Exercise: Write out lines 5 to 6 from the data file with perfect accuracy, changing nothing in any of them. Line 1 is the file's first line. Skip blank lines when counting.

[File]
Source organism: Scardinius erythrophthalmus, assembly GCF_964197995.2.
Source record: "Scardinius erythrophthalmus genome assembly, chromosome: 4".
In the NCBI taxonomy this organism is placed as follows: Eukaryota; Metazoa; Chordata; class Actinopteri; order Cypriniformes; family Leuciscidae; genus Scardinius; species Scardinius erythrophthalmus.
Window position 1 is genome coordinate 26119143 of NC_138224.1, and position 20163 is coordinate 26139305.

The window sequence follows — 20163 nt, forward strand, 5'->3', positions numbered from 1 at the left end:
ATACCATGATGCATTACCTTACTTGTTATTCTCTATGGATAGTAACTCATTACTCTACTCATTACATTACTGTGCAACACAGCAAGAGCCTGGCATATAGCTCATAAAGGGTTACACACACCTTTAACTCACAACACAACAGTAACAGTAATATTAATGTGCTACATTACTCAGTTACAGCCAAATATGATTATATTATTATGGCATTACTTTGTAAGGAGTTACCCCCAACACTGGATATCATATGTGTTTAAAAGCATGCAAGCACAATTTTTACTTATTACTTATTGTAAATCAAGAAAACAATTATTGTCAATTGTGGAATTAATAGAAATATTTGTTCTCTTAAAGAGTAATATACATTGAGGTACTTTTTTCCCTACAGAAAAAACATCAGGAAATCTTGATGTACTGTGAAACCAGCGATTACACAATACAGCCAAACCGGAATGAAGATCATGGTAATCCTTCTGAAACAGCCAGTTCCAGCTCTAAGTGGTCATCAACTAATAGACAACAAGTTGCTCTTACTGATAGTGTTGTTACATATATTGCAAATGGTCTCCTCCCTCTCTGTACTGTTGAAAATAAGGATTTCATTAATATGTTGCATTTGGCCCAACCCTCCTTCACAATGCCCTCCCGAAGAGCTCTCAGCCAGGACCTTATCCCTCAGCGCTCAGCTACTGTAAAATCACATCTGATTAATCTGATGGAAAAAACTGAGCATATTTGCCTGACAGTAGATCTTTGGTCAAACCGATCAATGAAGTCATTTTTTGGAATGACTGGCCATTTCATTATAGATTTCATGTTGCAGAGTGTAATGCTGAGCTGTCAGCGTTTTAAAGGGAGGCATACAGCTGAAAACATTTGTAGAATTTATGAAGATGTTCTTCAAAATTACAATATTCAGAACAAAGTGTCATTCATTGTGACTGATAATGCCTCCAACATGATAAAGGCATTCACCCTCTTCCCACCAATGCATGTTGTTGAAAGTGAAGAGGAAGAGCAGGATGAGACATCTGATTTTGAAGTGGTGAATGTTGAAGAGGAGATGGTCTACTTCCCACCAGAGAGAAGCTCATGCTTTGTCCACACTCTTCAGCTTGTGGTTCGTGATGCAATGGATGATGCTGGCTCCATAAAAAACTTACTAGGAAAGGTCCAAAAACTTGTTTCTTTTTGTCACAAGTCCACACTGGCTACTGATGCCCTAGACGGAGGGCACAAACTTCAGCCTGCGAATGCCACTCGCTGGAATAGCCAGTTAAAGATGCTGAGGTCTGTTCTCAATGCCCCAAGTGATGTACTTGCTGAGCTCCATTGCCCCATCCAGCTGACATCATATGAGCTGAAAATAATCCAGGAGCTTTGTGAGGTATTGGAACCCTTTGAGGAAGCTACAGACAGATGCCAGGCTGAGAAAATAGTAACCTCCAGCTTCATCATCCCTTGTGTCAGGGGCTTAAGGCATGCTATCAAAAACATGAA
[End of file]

The window sequence follows — 20163 nt, forward strand, 5'->3', positions numbered from 1 at the left end:
ATACCATGATGCATTACCTTACTTGTTATTCTCTATGGATAGTAACTCATTACTCTACTCATTACATTACTGTGCAACACAGCAAGAGCCTGGCATATAGCTCATAAAGGGTTACACACACCTTTAACTCACAACACAACAGTAACAGTAATATTAATGTGCTACATTACTCAGTTACAGCCAAATATGATTATATTATTATGGCATTACTTTGTAAGGAGTTACCCCCAACACTGGATATCATATGTGTTTAAAAGCATGCAAGCACAATTTTTACTTATTACTTATTGTAAATCAAGAAAACAATTATTGTCAATTGTGGAATTAATAGAAATATTTGTTCTCTTAAAGAGTAATATACATTGAGGTACTTTTTTCCCTACAGAAAAAACATCAGGAAATCTTGATGTACTGTGAAACCAGCGATTACACAATACAGCCAAACCGGAATGAAGATCATGGTAATCCTTCTGAAACAGCCAGTTCCAGCTCTAAGTGGTCATCAACTAATAGACAACAAGTTGCTCTTACTGATAGTGTTGTTACATATATTGCAAATGGTCTCCTCCCTCTCTGTACTGTTGAAAATAAGGATTTCATTAATATGTTGCATTTGGCCCAACCCTCCTTCACAATGCCCTCCCGAAGAGCTCTCAGCCAGGACCTTATCCCTCAGCGCTCAGCTACTGTAAAATCACATCTGATTAATCTGATGGAAAAAACTGAGCATATTTGCCTGACAGTAGATCTTTGGTCAAACCGATCAATGAAGTCATTTTTTGGAATGACTGGCCATTTCATTATAGATTTCATGTTGCAGAGTGTAATGCTGAGCTGTCAGCGTTTTAAAGGGAGGCATACAGCTGAAAACATTTGTAGAATTTATGAAGATGTTCTTCAAAATTACAATATTCAGAACAAAGTGTCATTCATTGTGACTGATAATGCCTCCAACATGATAAAGGCATTCACCCTCTTCCCACCAATGCATGTTGTTGAAAGTGAAGAGGAAGAGCAGGATGAGACATCTGATTTTGAAGTGGTGAATGTTGAAGAGGAGATGGTCTACTTCCCACCAGAGAGAAGCTCATGCTTTGTCCACACTCTTCAGCTTGTGGTTCGTGATGCAATGGATGATGCTGGCTCCATAAAAAACTTACTAGGAAAGGTCCAAAAACTTGTTTCTTTTTGTCACAAGTCCACACTGGCTACTGATGCCCTAGACGGAGGGCACAAACTTCAGCCTGCGAATGCCACTCGCTGGAATAGCCAGTTAAAGATGCTGAGGTCTGTTCTCAATGCCCCAAGTGATGTACTTGCTGAGCTCCATTGCCCCATCCAGCTGACATCATATGAGCTGAAAATAATCCAGGAGCTTTGTGAGGTATTGGAACCCTTTGAGGAAGCTACAGACAGATGCCAGGCTGAGAAAATAGTAACCTCCAGCTTCATCATCCCTTGTGTCAGGGGCTTAAGGCATGCTATCAAAAACATGAA